In the NC2030, two sections per side were used to cover the CW bandwidth. The clocking to the detector and the switching timing of the detector bus switch itself introduced phase errors so that a perfect 90 degree I-Q separation was not achieved. In addition, I noticed that when the detector caps are made larger in order to enhance out-of-band signal rejection, the roll off on one sideband is a bit different than the roll off on the other side, which caused an additional phase error effect.
Thus, I put trimmer resistors on the two sections on one side to correct for these distortions. Envision the phase roll off on one side as if it were a straight line phase change with frequency (it is not straight, it is just easier to think of it that way). If the second side starts its straight line phase change descent after the first line, we can get a net phase constant difference between the two sides. We are shooting for something close to a 90 degree shift between these the straight line roll offs of the two sides.
If the clocking source and the detector are not at a 90 degree difference, say 88 degrees instead, then the trimmers in the second side allow the straight line difference to be moved from a 90 degree difference to something different (92 degree?) to compensate for the fact that the source is 88 degree apart, not 90. Also, if the detector or the I/Q preamps introduce unequal frequency roll off (a frequency dependent small phase shift error) between I and Q, the slope of the second side can be changed such that it perhaps produces 92 degrees of shift at the low frequency end and perhaps 91.5 at the high frequency end to try to compensate for some of these additional frequency dependent phase changes.
This form phase compensation is a bit different than what has been discussed since it not only can provide a constant phase difference, but is additionally able to vary the phase difference a bit over the frequency range if needed. I.e., the slope of the two lines can be adjusted so they are a bit different. This adjustment capability can also eliminate the need for high precision matched parts (i.e, the use of 10% caps and 5% resistors) since the scheme takes whatever slope the one side provides, and then matches the second side to it via trimmers to get the desired phase difference. This readily allows one section to use a 0.01 uF cap and the next section to use a 0.1 uF or even a 0.22 uF cap in order to keep the resistance low in that section for noise minimization purposes.
Using surplus HP AC voltmeters that I find at hamfests (~$10, why would anyone want an AC only voltmeter?), I have no problem measuring opposite sideband suppression beyond 60 dB. For the frequency of interest that I was using (CW: ~200 to 800 Hz), I can get >50 dB across the audio band with a bit of interactive tweaking. This phase tweaking was also combined with the ability to tweak the gain of one of the two I/Q preamp stages.
The biggest problem I have had lately in these measurements has been extraneous noise from my cell phone (it tends to be doing all kinds of things in the background), from my nearby Wi-Fi router and from the TV on the other side of the lab wall. Temporarily removal of power solves those issues.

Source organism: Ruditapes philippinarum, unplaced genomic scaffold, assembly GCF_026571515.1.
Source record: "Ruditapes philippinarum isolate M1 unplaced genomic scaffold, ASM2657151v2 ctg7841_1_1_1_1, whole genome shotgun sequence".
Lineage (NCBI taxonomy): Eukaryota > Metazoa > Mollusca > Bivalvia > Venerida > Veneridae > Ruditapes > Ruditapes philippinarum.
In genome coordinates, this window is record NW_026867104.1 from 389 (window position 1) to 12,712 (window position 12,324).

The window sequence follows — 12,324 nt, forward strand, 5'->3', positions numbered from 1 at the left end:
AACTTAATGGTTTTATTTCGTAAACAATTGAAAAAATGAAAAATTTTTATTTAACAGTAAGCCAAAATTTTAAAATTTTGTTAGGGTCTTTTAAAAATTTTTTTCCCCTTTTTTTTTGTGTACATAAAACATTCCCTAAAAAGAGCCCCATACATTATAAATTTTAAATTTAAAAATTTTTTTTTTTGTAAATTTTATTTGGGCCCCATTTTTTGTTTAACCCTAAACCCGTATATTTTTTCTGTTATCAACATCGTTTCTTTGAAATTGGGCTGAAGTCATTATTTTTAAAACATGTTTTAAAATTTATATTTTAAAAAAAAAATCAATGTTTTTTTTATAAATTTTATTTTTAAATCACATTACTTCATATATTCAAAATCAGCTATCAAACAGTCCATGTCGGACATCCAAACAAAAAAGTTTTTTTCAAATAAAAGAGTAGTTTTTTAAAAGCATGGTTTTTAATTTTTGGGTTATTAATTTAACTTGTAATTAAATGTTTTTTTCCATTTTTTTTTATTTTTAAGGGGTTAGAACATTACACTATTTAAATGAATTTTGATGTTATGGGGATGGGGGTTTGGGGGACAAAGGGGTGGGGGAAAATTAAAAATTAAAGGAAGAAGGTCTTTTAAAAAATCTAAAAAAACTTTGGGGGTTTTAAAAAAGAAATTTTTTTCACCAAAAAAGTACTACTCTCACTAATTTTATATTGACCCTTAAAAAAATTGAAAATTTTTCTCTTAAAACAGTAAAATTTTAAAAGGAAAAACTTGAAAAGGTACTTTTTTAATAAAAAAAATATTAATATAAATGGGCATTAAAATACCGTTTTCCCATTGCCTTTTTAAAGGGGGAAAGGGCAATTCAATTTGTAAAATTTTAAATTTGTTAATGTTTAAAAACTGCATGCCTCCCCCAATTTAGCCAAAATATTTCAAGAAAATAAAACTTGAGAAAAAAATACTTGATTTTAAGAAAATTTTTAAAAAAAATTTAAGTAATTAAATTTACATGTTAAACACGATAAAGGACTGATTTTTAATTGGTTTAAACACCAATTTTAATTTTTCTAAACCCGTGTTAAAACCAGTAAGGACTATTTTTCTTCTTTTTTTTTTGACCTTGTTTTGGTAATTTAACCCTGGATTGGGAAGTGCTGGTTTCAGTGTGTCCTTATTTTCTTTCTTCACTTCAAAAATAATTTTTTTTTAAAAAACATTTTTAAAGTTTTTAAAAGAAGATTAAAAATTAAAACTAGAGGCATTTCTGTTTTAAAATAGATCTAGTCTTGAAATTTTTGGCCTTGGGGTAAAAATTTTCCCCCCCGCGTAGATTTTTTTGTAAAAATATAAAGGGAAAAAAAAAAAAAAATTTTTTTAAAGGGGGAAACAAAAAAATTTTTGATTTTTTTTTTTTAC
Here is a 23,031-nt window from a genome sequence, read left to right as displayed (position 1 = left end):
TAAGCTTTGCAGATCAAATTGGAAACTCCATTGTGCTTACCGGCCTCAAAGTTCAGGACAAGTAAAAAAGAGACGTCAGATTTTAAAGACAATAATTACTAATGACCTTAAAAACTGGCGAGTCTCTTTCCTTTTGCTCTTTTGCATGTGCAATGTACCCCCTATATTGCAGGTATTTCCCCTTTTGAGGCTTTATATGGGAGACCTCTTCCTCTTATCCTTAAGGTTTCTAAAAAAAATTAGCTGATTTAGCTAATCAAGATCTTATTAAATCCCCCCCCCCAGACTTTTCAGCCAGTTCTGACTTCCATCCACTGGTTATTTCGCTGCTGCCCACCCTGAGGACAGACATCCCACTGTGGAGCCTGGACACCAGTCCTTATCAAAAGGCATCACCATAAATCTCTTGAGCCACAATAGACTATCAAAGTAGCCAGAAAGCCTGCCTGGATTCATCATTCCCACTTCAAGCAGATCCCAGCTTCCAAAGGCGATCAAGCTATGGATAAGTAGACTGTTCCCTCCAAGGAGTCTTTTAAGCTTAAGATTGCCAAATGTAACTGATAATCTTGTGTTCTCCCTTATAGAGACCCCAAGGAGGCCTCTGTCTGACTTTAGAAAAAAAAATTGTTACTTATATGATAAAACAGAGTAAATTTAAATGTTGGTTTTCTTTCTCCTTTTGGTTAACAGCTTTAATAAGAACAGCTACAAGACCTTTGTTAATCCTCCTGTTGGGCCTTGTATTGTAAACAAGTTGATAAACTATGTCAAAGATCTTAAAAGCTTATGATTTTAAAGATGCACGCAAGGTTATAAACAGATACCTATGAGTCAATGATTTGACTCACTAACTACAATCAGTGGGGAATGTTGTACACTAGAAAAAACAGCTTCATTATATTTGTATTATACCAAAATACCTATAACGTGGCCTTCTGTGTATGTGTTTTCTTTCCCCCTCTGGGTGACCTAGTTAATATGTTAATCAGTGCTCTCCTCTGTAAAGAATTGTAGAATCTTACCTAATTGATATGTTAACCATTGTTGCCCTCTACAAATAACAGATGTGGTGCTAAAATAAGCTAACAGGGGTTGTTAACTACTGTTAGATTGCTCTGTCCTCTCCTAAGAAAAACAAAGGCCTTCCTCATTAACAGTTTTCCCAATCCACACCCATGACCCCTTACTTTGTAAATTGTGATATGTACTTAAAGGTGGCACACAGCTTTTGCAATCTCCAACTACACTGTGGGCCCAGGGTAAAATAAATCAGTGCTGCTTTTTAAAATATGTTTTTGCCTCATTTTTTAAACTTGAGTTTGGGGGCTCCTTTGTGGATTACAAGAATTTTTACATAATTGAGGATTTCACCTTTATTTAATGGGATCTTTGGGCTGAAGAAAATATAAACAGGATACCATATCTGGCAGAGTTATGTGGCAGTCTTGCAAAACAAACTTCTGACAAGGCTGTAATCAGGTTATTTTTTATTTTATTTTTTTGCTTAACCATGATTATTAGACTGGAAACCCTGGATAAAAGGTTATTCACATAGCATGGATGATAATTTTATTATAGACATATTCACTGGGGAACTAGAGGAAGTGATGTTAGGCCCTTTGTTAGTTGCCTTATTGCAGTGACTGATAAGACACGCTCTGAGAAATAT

It seems pretty easy to trim phasing networks using two sections per side using a signal generator (8640B) and a HP AC voltmeter. I can see that adjusting three sections on a side would be pretty tough.
- Dan, N7VE
12817 2016-05-11 19:00:03 bob_ledoux Re: Adjusting IQ Phasing Network in Direct Conversion r\Receiver Dan makes the case for adjustment, and tuning by ear, rather than relying on high precision parts.
The documents for the NC2030 transceiver remain available here:
Pages 104 through 109 of the Assembly and Operation Manual discuss the adjustment for the best unwanted sideband attenuation. Pages following page 108 provide circuit operation principles. I've also found the Austin and Pacifccon presentations to be very informative.
12818 2016-05-11 19:12:07 AD7ZU Re: Adjusting IQ Phasing Network in Direct Conversion r\Receiver Dan,very interesting comment:"In addition, I noticed that when the detector caps are made larger in order to enhance out-of-band signal rejection, the roll off on one sideband is a bit different than the roll off on the other side, which caused an additional phase error effect."is this due to the difference in reactance between sampling caps between the upper and lower sideband frequencies?or is this due to other factors in the detector op amp circuit? or internal op amp characteristics?Thanks,RandyAD7ZU
12819 2016-05-11 19:32:43 Tayloe, Dan (Noki... Re: Adjusting IQ Phasing Network in Direct Conversion r\Receiver
I am not sure. I am not as mathematically inclined as others in the group. Ever played tennis or ping-pong? When I first observed this, my first thought was that it might be the electrical equivalent of “back spin”, helping the signal a little bit on one side, hurting it a little bit on the other.
I have seen this effect over and over again. It is very repeatable. An HP AC voltmeter is your friend. I would never notice this “by ear”.
Again, with a signal generator like my old 8640Bs, it is easy to see 60+ dB down on these phasing networks. When you get past 40 dB of opposite sideband attenuation, just crank in another 10, 20, or 30 dB of RF signal as needed. In my case I am looking at a small signal (200 mV?) at the other end of a 90 dB gain chain. In these tests I am not going to overload the front end.
- Dan, N7VE